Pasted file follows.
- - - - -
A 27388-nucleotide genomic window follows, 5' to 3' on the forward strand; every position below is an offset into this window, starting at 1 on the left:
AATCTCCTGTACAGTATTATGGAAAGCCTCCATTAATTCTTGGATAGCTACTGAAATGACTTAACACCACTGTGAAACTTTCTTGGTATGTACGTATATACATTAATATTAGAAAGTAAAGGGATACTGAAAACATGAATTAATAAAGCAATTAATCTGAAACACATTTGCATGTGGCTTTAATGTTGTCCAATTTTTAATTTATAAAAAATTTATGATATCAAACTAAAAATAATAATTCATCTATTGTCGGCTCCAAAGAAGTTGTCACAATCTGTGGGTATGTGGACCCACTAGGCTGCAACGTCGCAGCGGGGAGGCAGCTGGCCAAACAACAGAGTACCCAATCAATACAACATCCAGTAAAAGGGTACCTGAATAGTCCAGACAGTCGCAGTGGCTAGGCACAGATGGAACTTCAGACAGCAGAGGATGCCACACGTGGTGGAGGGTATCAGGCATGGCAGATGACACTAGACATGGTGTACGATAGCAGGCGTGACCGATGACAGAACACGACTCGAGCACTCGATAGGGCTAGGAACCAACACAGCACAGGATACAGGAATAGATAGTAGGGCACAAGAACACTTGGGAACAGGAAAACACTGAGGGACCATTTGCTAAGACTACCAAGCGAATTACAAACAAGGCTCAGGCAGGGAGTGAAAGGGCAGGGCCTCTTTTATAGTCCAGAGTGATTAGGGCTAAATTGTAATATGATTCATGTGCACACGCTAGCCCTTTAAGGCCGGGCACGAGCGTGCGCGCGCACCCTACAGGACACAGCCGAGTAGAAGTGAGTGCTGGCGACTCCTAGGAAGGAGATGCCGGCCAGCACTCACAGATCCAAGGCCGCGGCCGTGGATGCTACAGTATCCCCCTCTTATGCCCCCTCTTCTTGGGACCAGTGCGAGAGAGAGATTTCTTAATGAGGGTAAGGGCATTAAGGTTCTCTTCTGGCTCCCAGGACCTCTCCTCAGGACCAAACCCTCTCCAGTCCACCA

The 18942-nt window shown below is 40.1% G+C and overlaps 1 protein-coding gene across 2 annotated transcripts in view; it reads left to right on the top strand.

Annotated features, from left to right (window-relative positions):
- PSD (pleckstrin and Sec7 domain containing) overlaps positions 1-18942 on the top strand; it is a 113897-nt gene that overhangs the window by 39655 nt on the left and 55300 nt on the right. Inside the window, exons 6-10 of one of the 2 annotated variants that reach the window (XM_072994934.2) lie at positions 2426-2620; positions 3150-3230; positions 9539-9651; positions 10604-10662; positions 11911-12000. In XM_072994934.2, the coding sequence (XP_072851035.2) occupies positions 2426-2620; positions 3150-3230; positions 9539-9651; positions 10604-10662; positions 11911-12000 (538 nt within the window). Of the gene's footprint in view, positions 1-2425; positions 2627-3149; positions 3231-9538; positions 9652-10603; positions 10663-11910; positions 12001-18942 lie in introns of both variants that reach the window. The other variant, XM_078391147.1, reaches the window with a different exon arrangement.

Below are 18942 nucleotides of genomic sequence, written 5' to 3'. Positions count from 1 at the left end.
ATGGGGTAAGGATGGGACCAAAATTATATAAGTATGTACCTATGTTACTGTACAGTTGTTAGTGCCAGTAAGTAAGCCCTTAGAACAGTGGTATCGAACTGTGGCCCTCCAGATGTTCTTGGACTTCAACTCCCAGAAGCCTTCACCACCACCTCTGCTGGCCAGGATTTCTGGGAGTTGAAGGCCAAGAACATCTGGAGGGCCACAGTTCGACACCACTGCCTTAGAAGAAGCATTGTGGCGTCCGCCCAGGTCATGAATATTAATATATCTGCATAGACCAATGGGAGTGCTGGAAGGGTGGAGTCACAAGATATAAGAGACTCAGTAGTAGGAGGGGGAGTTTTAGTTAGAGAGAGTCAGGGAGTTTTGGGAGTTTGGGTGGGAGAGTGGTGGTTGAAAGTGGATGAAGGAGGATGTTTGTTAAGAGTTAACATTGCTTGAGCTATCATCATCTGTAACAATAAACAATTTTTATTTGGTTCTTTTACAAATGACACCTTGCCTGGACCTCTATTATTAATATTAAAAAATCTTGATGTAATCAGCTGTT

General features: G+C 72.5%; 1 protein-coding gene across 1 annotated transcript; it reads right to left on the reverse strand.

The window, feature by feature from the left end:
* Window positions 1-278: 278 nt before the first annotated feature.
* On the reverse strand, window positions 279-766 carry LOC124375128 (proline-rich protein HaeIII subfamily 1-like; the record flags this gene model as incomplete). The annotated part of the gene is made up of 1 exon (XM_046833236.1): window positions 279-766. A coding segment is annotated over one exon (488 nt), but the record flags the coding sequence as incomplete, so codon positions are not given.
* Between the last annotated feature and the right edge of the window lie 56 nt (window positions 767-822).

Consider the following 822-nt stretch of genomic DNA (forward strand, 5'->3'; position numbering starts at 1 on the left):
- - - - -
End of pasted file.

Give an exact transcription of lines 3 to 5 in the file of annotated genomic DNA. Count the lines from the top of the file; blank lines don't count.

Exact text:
The 18942-nt window shown below is 40.1% G+C and overlaps 1 protein-coding gene across 2 annotated transcripts in view; it reads left to right on the top strand.

Annotated features, from left to right (window-relative positions):
- PSD (pleckstrin and Sec7 domain containing) overlaps positions 1-18942 on the top strand; it is a 113897-nt gene that overhangs the window by 39655 nt on the left and 55300 nt on the right. Inside the window, exons 6-10 of one of the 2 annotated variants that reach the window (XM_072994934.2) lie at positions 2426-2620; positions 3150-3230; positions 9539-9651; positions 10604-10662; positions 11911-12000. In XM_072994934.2, the coding sequence (XP_072851035.2) occupies positions 2426-2620; positions 3150-3230; positions 9539-9651; positions 10604-10662; positions 11911-12000 (538 nt within the window). Of the gene's footprint in view, positions 1-2425; positions 2627-3149; positions 3231-9538; positions 9652-10603; positions 10663-11910; positions 12001-18942 lie in introns of both variants that reach the window. The other variant, XM_078391147.1, reaches the window with a different exon arrangement.